Even though it was a secluded spot and rain seemed unlikely, a tent had been erected over the corpse. Treading carefully on the stepping plates put down to preserve any important evidence, Imogen entered the tent, with just Emma behind her.
The woman was lying on her back, arms by her side, legs together, as if she were already in her coffin. As Pete had said, her eyes gazed sightlessly at the canvas overhead.
Scene of Crime Officers moved around the victim, taking pictures.
Imogen crouched beside the body. As with the others, there was no blood, no marks on the throat, no obvious signs of violence. The woman was in her late forties or early fifties, white, with mid-length brown hair that looked like it had been recently highlighted. Average weight, about five foot seven. Lightly made up, though the mascara around her eyes had smeared. She was a good-looking woman, well-groomed and wearing casual but expensive clothes: a pair of designer jeans and a light cashmere sweater. She wore white pumps on her feet. And Pete was right: she appeared to be smiling, her lips curled upwards at each corner.
Just like the others.
She wished she could roll up the woman’s sleeve to check for what she was sure would be there, but she didn’t want to risk incurring the wrath of Karen Lamb or do anything that would jeopardise this investigation.
She got to her feet, taking another look at the body and the grass around her.
‘No drag marks,’ she said. ‘She was carried here. And no sign of a syringe of any other drugs paraphernalia. Just like the others.’
She left the tent, Emma at her heels, and turned slowly in a circle, scanning the perimeter. To the west and north, open countryside stretched as far as the eye could see. To the east, Imogen could see the town, and to the south, the streets where most of Much Wenlock’s inhabitants lived, the houses a mix of new and old. Could the killer live there, within spitting distance of this place? It seemed unlikely. The three victims had been found at spots spread out across the country. There was nothing to suggest he was leaving them in his own backyard.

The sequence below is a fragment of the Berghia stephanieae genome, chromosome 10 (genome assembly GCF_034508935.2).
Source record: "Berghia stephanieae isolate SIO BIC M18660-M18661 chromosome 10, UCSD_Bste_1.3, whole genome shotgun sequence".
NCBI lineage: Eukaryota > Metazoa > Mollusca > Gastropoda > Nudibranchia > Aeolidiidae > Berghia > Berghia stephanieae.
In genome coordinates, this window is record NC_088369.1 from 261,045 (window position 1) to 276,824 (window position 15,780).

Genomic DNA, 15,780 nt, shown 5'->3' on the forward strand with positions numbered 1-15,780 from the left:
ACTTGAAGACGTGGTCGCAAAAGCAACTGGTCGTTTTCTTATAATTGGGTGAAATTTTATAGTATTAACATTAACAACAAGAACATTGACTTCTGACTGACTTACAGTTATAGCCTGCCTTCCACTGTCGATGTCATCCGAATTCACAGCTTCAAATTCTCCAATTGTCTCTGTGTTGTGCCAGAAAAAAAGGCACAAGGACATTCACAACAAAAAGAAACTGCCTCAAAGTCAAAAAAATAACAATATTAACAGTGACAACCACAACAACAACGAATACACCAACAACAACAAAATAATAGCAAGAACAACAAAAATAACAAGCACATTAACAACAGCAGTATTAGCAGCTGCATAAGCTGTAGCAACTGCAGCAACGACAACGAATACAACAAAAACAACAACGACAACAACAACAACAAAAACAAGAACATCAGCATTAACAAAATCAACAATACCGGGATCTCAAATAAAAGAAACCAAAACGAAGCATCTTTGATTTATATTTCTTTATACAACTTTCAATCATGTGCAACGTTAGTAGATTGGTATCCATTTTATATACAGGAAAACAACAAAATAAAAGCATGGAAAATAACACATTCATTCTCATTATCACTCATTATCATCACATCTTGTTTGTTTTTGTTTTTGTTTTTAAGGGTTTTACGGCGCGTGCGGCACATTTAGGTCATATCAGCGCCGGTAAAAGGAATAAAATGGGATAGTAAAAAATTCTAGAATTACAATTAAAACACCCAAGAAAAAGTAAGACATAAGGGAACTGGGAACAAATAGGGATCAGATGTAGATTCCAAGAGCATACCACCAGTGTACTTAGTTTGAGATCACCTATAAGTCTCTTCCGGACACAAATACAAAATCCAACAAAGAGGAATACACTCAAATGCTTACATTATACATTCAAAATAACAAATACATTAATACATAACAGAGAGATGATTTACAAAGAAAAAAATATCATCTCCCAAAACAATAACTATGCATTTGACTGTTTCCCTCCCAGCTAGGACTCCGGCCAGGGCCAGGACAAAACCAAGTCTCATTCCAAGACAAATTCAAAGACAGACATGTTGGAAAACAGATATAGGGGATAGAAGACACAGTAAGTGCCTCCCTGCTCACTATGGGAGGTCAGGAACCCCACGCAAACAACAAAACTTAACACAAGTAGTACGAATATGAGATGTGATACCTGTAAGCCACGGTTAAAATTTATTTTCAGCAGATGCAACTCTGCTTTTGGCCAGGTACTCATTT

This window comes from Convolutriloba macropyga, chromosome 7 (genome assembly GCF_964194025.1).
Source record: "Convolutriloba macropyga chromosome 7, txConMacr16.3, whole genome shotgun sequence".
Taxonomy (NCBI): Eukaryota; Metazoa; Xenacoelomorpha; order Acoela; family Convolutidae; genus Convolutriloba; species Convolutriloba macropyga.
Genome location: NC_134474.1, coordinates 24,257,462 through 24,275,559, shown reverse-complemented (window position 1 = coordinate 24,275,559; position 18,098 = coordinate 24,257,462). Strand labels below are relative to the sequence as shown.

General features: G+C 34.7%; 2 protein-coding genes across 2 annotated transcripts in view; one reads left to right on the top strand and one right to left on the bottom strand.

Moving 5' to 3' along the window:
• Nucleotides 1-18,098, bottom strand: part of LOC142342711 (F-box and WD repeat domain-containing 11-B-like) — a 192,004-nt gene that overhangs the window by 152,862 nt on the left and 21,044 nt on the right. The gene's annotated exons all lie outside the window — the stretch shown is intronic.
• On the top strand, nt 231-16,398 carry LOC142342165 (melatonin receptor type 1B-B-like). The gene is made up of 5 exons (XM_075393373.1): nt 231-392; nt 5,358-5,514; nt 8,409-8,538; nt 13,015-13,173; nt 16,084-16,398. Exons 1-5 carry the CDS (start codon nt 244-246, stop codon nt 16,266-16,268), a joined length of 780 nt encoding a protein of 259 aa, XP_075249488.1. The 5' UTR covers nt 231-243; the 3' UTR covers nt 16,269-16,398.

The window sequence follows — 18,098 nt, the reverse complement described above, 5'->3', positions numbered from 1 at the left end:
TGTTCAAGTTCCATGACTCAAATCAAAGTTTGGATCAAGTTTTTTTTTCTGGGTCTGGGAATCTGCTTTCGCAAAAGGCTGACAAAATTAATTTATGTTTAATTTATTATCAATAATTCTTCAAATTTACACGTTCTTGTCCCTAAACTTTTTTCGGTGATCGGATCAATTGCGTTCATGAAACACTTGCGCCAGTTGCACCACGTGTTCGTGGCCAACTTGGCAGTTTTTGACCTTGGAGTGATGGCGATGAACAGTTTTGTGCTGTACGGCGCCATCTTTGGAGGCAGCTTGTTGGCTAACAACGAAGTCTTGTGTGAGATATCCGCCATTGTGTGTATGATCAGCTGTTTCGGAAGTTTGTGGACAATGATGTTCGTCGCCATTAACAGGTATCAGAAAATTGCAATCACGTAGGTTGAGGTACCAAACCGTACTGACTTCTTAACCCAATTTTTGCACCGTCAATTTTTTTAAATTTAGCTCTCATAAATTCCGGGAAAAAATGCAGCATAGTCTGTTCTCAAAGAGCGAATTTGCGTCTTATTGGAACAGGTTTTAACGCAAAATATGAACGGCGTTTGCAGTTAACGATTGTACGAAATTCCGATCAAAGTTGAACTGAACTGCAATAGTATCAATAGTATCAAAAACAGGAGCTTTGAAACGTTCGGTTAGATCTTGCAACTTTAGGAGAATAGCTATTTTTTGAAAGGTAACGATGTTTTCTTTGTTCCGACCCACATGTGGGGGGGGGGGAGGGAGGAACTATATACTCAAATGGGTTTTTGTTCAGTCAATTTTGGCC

‘He can’t have carried her too far, not unless he’s incredibly strong,’ Imogen said. ‘He must have parked somewhere nearby before entering the site.’
She closed her eyes and tried to picture it: the man she’d spent so many hours thinking about over the past few months, carrying this woman – like a groom carrying his bride over the threshold? Or over his shoulder? So far, they hadn’t found signs of entry at any of the three scenes. It was as if he’d swooped down from the sky and placed his victims gently on the ground before taking off again.
Her phone rang. She took the call, then turned back to Emma.
‘That was the station. A guy in Ludlow’s reported his wife missing. Five seven, brown hair with blonde highlights. He described her jewelry, too. It matches. Her name’s Fiona Redbridge.’
She stepped back through the opening of the tent, hoping Karen would get here quickly so they could at least close the poor woman’s eyes. Once more, she crouched beside the body, wishing again that she could roll up the sleeve of that blouse and check for the needle mark she was certain would be there.
Rising and leaving the tent, Imogen stopped as a movement in the middle distance caught her eye. Someone was standing in the field, just beyond the perimeter of the Priory. A man, dressed in black, too far away to make out his features. When she took a few steps towards him, he turned and began hurriedly walking away. Imogen approached one of the younger officers with orders to pursue him, but before she’d even finished speaking the man had vanished, as if he’d melted into thin air.